|Painting by Lidia Kosenitzky 2009 (wikimedia)|
Saturday, June 22, 2013
Water and Oil: Judgment and Deliverance (Part 1: Water)
As we have seen in previous posts, water and oil in the Bible represent God’s blessings of physical and spiritual sustenance and healing. But the Lord gives and He takes away (Job 1:21), and He can use water and oil to demonstrate His omnipotent wrath as well as His infinite love.
God used water to judge mankind for their sin when He destroyed the vast majority of men and living creatures in a global flood, sparing only faithful Noah and his family (Genesis 6:17). Thankfully, He promised that He would never again destroy the whole earth by water, and He gave us the rainbow as His sign of that promise (Genesis 9 :11-15).
Nonetheless, God continued to use the destructive force of water and localized flooding as an instrument of judgment, as in the ”overflowing flood ’’ that destroyed the city of the Philistines (Jeremiah 47:2). While sparing the Israelites and allowing their escape from captivity as He parted the Red Sea waters (Exodus 14::21-29; Nehemiah 9:11). He released the waves just in time for the pursuing Egyptians to drown (Psalm 106:11).
Other examples of water as a barricade preventing passage until God miraculously intervened include His drying up the Jordan waters so the Israelites could pass over (Joshua 4:23,) and Elijah and then Elisha parting the waters to cross the Jordan (2 Kings 2:8,14). Oceans and other great bodies of water tend to isolate peoples and nations, particularly before modern times of air travel. In the new heaven and new earth, there will be no more sea (Revelation 21:1), perhaps representing the unity of all the saints throughout eternity, and free passage to one another at the speed of thought!
God used the violent power of water to punish Jonah for his disobedience (Jonah 2:3-5), but once he learned his lesson and prayed to God for mercy, the whale vomited so that the waves could cast Jonah safely onto dry land (Jonah 2:10). The churning waves in a storm tested the faith of Jesus’ disciples while revealing His supernatural power to save them (Matthew 8:24-27).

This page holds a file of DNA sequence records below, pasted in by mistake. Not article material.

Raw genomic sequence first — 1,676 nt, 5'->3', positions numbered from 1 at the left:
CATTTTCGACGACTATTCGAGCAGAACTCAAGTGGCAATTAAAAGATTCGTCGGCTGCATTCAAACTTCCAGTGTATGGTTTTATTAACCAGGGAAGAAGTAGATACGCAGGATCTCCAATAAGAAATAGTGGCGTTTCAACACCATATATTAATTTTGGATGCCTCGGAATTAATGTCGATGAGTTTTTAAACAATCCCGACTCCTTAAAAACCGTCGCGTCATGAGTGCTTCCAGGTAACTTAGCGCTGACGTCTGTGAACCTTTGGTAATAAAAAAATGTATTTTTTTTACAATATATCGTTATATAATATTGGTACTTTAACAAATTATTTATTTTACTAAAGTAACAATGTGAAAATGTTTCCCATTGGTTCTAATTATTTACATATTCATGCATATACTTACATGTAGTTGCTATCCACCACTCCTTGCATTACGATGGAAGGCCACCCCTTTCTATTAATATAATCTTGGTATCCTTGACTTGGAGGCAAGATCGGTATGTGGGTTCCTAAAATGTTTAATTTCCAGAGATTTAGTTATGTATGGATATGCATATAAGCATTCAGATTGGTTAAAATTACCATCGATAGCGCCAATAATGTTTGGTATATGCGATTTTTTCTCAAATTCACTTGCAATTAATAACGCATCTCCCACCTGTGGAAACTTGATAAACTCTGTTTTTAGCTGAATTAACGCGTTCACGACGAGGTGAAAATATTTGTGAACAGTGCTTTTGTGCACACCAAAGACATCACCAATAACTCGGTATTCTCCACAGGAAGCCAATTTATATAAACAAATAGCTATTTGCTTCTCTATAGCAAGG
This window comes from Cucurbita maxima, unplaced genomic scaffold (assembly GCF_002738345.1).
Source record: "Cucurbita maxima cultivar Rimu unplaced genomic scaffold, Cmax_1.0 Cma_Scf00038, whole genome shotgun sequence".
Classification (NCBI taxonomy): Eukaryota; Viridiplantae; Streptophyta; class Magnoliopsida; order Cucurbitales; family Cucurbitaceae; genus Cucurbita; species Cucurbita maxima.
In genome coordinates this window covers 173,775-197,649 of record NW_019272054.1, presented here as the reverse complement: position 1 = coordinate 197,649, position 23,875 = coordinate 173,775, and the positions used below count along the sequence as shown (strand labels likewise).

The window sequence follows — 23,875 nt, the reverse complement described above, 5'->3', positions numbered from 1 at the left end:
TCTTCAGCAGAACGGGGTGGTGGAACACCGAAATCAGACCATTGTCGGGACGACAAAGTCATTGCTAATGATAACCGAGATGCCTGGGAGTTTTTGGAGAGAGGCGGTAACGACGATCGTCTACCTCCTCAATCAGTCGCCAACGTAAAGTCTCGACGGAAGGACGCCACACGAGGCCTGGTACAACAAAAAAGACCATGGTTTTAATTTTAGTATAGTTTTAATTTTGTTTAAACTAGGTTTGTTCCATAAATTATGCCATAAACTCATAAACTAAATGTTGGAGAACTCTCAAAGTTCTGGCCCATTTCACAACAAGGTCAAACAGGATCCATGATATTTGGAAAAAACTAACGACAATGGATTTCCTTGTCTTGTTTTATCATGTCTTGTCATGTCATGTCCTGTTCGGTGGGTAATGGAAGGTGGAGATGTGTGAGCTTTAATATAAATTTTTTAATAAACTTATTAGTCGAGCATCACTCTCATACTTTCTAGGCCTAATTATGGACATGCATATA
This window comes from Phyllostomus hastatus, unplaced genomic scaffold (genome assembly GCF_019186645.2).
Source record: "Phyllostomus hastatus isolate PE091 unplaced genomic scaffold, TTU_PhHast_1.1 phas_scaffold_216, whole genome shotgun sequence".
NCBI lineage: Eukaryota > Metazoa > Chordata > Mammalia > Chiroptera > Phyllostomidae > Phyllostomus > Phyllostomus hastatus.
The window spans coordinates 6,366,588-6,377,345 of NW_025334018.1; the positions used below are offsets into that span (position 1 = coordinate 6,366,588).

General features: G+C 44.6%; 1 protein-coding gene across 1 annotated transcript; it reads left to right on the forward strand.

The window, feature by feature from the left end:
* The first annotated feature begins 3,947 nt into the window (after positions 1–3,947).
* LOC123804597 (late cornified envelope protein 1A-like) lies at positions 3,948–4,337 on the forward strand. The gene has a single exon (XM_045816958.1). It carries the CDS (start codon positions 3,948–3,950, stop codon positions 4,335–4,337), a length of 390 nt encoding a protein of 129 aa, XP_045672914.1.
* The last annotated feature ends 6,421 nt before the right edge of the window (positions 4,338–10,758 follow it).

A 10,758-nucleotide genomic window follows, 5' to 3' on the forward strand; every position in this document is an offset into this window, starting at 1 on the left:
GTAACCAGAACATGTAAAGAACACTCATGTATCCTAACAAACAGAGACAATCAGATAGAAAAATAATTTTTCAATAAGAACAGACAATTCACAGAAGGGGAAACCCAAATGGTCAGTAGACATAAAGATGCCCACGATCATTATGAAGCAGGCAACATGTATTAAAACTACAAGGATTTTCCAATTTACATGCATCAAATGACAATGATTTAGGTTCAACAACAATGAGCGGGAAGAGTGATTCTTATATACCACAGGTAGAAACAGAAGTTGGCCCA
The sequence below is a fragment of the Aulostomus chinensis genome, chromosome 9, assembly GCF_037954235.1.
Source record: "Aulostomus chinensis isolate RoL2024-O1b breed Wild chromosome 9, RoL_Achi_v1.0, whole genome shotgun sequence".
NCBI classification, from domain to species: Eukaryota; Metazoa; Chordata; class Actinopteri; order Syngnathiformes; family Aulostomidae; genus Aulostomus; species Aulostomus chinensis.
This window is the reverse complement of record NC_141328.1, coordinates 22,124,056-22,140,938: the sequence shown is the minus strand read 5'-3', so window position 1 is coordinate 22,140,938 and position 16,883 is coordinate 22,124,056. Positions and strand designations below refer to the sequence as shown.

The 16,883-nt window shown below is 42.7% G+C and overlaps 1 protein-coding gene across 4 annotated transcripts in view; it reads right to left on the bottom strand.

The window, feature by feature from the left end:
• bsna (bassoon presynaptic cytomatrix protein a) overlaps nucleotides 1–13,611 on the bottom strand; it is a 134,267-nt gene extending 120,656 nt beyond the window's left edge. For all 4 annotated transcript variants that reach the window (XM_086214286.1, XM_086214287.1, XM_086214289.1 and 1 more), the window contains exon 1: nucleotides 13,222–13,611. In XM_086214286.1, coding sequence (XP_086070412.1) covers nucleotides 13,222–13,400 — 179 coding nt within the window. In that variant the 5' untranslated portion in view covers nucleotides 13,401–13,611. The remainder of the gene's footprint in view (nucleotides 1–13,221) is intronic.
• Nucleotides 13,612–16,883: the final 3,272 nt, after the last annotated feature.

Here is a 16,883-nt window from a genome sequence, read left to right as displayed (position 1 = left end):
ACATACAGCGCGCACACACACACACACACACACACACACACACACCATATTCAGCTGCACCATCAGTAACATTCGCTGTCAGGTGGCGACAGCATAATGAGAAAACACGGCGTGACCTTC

Contamination of the water is a terrible judgment, as in the Egyptian plague of waters turning to blood (Exodus 7:17-24; Psalm 105:29). To punish the Israelites for their sin of idolatry, Moses ground up the golden calf and added the powder to their drinking water (Exodus 32:20); During the Tribulation, the waters will again be contaminated as the star Wormwood falls into the sea, polluting one third of the water (Revelation 8:10-11).
Elisha purified barren water with salt (2 Kings 2: 19-22), foreshadowing Christ’s commandment that believers be the salt of the earth (Matthew 5:13, comforting and restoring those marred by the sinful world. Moses turned bitter water to sweet with a medicinal branch (Exodus 15:23-25), and Jesus Christ Who is the Righteous Branch (Jeremiah 23:5; 33:15) purifies our sinful souls.
When believers are born again by placing their faith in the death, burial and resurrection of Jesus Christ as the only way to eternal life (1 Corinthians 15:1-4; John 14:6), the indwelling Holy Spirit makes each of us a source of living water to refresh the world (John 7:38).
But sadly, our remaining sin nature sometimes pollutes our testimony. As James reminds us, the same fountain cannot give forth sweet and bittter water (James 3:11-12), and if we allow our sin nature to gain control, what we spout forth is poison not fit for others to consume (James 3:8). But if believers yield to the Spirit, He can use the living water, or Scripture spoken in love, flowing from us to help cleanse others from sin-sickness and to be a healing force for good and for salvation.
With every instance of God’s judgment through water He has provided deliverance for those who are faithful and obedient to Him. Noah and his family found refuge in the ark floating safely above the flood waters, which was echoed in baby Moses floating in his basket to escape infanticide as he was rescued by Pharaoh’s daughter (Exodus 2:10). In their angry pursuit of the escaping Israelites, the Egyptians perished in the Red Sea, but God made a way through the raging waters for His chosen people.
God chastised Jonah by enclosing him in a watery grave for three days and nights, foreshadowing God’s ultimate plan of salvation as Jesus Christ rose from the dead to conquer sin ad death forever (John 3:16; Romans 5:12-21). The prince of the power of the air (Ephesians 2:2) may control the waves, but even he must cease and desist when the Prince of Peace (Isaiah 9:6) rebukes the storm. Praise God that He is not only the Righteous Judge (Psalm 9:8; Revelation 19:11), but also our Savior, Deliverer and Redeemer! (Isaiah 47:4; 60:16)
© 2013 Laurie Collett